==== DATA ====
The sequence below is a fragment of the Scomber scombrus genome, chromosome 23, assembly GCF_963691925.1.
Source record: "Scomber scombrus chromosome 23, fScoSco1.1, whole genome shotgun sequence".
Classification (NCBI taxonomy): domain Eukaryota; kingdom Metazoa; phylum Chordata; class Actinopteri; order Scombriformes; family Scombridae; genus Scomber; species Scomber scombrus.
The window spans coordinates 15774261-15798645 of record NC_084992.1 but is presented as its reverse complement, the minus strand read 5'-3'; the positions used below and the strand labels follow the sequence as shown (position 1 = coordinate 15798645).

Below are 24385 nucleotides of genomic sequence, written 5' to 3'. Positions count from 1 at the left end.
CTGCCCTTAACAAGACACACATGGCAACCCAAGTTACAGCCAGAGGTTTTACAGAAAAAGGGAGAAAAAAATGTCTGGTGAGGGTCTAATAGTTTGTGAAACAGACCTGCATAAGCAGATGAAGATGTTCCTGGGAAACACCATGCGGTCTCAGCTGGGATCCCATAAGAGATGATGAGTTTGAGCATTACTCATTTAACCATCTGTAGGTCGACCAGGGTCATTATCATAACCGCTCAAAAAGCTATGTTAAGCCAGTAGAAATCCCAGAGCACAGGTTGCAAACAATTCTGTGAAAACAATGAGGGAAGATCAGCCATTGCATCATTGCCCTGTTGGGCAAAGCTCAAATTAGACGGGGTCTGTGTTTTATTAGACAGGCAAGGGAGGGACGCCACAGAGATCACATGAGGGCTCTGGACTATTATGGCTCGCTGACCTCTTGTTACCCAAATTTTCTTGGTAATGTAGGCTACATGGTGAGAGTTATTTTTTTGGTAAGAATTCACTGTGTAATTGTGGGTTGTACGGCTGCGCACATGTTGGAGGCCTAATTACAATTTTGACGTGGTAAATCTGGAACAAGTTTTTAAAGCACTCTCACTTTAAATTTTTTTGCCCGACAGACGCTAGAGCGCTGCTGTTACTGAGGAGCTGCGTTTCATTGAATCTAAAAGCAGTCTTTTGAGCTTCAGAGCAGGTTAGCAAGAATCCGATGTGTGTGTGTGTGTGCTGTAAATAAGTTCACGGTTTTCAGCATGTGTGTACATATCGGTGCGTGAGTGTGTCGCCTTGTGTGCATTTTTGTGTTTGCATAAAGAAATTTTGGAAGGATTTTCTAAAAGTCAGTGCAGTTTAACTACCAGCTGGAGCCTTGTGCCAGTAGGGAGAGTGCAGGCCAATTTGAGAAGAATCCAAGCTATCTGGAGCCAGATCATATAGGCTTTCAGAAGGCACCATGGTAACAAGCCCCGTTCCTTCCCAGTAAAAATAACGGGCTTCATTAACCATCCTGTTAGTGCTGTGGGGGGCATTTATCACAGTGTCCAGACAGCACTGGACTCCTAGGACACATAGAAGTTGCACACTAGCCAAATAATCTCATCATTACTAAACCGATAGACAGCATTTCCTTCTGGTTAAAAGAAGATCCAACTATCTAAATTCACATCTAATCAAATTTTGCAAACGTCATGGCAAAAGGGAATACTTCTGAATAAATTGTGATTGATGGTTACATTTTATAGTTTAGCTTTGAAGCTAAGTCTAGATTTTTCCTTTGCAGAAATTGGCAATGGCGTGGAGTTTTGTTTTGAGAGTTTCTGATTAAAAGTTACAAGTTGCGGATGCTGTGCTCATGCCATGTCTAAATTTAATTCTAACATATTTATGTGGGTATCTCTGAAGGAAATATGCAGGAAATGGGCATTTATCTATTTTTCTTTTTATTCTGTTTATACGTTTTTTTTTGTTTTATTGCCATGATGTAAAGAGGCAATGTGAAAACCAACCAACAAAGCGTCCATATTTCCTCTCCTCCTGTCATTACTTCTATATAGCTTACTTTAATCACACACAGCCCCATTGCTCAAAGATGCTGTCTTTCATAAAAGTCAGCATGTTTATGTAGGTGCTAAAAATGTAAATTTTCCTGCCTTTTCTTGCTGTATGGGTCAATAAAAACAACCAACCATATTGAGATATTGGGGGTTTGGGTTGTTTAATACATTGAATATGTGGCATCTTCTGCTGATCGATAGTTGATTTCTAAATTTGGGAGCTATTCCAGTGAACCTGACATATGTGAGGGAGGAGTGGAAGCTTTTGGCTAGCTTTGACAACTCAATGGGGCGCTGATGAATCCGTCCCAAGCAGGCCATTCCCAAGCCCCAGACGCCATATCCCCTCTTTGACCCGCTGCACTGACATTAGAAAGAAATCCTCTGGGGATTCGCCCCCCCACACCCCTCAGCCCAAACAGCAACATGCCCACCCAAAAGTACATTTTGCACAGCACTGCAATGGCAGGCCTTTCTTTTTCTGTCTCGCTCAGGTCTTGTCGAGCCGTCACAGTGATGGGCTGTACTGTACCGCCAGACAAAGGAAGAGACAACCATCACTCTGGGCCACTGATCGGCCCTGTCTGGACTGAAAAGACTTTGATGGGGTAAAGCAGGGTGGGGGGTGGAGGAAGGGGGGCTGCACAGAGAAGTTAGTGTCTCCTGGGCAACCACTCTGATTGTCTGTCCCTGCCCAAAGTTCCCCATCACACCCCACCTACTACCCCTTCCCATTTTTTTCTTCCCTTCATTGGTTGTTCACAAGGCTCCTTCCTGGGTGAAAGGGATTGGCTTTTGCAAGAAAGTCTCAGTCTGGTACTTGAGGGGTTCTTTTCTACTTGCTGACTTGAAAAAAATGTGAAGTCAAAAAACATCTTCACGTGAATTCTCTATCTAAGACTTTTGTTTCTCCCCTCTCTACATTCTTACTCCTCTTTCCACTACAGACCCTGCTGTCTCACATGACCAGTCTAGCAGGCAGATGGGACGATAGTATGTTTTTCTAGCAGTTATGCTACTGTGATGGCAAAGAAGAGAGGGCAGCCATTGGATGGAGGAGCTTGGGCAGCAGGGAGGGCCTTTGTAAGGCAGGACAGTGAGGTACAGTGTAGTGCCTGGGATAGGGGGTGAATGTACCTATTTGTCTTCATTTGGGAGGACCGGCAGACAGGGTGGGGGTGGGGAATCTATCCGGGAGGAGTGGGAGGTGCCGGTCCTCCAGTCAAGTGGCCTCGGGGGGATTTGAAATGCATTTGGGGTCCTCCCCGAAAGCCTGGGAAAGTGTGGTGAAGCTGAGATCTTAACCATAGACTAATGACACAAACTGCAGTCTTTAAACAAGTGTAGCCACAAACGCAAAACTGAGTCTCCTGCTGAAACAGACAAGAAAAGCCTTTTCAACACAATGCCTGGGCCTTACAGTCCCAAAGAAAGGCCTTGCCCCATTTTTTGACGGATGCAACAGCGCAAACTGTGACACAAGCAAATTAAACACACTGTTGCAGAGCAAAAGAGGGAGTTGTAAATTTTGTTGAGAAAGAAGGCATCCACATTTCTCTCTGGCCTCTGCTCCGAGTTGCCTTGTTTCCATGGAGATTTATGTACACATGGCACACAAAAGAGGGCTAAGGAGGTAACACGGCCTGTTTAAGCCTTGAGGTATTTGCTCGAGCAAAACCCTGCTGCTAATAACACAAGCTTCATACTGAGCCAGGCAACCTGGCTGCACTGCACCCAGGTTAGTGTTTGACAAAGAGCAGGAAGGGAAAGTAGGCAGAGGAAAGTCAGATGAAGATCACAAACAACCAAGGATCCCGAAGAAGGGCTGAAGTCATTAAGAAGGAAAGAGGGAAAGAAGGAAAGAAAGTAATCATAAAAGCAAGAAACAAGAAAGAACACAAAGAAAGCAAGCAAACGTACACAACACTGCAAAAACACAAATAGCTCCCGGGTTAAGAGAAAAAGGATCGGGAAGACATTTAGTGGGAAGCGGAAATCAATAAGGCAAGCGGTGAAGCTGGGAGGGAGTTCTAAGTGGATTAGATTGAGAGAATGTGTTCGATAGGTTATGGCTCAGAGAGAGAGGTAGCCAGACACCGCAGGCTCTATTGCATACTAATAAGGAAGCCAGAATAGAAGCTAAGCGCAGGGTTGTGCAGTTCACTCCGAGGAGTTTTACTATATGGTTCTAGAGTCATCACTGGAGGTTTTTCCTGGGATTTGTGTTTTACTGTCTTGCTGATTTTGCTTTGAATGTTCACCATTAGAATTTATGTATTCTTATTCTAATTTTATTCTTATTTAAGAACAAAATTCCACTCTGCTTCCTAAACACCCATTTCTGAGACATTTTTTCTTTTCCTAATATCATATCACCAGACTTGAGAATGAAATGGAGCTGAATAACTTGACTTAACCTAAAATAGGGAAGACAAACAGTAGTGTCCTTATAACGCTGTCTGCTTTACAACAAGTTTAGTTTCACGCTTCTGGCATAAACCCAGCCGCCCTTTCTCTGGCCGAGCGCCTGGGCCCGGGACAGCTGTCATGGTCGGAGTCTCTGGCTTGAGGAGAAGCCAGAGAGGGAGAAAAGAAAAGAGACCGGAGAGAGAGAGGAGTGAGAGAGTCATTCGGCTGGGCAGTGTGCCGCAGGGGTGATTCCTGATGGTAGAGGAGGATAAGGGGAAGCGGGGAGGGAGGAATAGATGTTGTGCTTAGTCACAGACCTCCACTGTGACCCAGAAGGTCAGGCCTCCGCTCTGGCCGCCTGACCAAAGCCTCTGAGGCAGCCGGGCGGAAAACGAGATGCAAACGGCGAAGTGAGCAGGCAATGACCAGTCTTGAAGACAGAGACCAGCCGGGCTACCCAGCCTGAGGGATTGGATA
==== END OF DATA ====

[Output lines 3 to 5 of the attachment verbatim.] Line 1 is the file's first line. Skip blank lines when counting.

Classification (NCBI taxonomy): domain Eukaryota; kingdom Metazoa; phylum Chordata; class Actinopteri; order Scombriformes; family Scombridae; genus Scomber; species Scomber scombrus.
The window spans coordinates 15774261-15798645 of record NC_084992.1 but is presented as its reverse complement, the minus strand read 5'-3'; the positions used below and the strand labels follow the sequence as shown (position 1 = coordinate 15798645).

Below are 24385 nucleotides of genomic sequence, written 5' to 3'. Positions count from 1 at the left end.